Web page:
This is a difficult thing to grasp in a society in which music, like everything else , is either made or consumed. We have forgotten the original purpose of music, which has something to do with expressing the continuous act of creation which is the meaning of life. The sense that the Creation is ever present, that the infinite past is implicit in the present, and that the present is already both past and future. Thus music is a way of changing the mode of one’s relationship with one’s surroundings into a let’s say mythical mode, in which the eternal past lives anew. No wonder, then that it is tied up with magic, and with healing. I have sat with my skin father, a man called Kevin Rogers, as he sings of his ancestor, and the force of intense identification achieved with that being through the song is something to be marvelled at. That was in a motel room in Darwin. Imagine then what it is like out in country, because the other great fact about this music is that it is inextricably linked with place. That the song cycle maps a place, that the heightened sense of language which song provides imbues the words with power. In the beginning was the Word says the Gospel of John. No wonder the Gnostics write of God singing the universe into being, because that is the power behind indigenous music. There is something that happens in these songs, which repeat verses for a while before the next begins, and somehow the pitch world of the melody seems to be rising, as does the intensity. At the end of the line, which is never too long, the melody trails off in a descending melismatic cascade of great beauty and soul, and depending on how many voices are taking part, the result can be this kind of non synchronous unison, many voices singing together, but with each slightly different. And then there is the quality of the voices, with a yearning powerful sense of summoning up time itself to open up, to translate us into that mythic mode of which I spoke earlier.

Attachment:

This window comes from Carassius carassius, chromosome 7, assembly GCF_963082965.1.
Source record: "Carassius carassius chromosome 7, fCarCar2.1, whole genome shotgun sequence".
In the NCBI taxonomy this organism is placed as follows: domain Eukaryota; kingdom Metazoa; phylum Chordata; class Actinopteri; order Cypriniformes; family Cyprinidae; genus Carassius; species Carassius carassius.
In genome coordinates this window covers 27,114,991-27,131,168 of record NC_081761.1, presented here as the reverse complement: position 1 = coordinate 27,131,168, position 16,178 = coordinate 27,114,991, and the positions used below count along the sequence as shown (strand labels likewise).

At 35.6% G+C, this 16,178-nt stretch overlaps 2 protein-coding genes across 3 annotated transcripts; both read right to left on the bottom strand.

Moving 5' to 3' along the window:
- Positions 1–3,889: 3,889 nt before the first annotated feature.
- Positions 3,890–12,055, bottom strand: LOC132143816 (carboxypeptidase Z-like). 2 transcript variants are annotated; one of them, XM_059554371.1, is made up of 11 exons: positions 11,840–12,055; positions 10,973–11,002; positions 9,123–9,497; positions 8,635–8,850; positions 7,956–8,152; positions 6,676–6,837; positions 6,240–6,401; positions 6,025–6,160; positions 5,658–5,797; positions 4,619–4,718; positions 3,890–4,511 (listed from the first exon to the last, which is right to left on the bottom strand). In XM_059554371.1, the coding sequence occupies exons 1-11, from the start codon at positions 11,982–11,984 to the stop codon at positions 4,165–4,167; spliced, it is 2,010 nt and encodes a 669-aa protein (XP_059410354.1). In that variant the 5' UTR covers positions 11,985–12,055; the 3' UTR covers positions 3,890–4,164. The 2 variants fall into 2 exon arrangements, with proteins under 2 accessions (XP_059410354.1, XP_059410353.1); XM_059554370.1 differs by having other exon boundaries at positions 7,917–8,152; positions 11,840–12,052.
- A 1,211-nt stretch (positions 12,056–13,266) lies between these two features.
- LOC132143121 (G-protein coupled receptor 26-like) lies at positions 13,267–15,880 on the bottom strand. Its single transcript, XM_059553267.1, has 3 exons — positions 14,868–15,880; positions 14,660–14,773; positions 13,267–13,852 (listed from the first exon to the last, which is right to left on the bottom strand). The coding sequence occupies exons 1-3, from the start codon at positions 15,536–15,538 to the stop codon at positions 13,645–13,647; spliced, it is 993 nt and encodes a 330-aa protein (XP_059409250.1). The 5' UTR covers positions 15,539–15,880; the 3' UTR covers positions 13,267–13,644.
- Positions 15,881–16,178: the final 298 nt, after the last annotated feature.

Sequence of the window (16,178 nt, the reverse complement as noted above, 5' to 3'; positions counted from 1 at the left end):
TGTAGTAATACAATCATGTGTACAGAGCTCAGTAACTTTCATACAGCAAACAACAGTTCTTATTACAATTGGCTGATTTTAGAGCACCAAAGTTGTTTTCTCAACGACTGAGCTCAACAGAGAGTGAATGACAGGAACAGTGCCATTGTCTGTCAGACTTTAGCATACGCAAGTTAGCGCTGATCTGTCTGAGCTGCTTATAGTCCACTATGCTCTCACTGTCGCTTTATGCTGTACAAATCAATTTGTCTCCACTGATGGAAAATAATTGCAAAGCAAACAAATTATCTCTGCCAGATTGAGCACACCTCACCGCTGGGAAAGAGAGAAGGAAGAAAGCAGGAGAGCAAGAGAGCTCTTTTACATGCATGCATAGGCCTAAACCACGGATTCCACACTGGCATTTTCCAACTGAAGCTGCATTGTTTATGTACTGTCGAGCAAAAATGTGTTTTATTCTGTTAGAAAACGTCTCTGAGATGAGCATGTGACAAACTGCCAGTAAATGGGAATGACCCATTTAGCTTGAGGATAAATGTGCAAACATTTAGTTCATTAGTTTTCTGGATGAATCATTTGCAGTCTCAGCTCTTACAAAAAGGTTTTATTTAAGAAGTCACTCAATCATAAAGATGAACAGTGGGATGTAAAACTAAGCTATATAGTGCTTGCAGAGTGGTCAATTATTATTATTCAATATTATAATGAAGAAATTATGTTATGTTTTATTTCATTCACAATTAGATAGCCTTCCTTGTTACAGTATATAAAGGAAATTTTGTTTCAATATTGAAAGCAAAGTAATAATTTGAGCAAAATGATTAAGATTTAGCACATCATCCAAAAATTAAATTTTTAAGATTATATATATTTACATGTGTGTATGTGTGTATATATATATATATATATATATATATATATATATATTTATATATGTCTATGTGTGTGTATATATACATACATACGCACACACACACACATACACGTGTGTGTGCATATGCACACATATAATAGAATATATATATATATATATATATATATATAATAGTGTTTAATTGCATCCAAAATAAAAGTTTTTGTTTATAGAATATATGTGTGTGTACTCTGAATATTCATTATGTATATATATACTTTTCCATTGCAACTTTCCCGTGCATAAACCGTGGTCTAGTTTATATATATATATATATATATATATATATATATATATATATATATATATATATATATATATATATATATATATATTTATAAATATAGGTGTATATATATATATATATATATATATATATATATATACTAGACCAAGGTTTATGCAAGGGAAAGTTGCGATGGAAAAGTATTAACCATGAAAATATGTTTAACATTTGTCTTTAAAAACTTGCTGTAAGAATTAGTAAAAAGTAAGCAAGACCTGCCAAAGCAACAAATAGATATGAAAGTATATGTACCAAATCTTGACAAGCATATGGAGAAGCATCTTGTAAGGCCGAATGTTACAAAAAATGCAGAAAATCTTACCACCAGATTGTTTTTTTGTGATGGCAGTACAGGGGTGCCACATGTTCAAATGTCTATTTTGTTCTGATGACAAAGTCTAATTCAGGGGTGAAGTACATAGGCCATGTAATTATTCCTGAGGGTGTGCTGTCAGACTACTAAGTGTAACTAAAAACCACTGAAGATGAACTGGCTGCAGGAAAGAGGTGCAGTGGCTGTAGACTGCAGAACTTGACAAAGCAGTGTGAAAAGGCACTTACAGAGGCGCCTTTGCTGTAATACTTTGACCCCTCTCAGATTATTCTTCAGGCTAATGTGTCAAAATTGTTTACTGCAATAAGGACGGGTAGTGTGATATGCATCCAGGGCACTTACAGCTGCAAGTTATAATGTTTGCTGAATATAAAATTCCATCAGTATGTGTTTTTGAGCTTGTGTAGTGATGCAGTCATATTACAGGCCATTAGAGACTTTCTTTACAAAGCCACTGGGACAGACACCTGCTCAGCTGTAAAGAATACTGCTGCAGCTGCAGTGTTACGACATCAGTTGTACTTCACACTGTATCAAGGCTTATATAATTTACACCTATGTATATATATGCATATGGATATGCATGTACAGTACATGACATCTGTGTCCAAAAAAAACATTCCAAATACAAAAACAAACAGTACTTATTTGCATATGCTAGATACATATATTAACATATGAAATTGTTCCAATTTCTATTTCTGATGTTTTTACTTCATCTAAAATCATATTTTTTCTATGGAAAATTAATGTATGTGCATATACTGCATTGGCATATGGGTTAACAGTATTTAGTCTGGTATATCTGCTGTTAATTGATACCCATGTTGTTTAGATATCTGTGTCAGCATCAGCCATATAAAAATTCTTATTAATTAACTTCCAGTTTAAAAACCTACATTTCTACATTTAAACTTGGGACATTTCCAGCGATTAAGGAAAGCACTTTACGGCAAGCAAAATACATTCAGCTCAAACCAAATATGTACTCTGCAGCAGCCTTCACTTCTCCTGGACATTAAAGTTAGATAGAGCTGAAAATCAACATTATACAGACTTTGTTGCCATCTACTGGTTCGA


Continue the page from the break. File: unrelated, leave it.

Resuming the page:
So while beauty of form and expression of emotion are undoubtedly two things that might help to describe music, its power to express the ineffable would have to be another.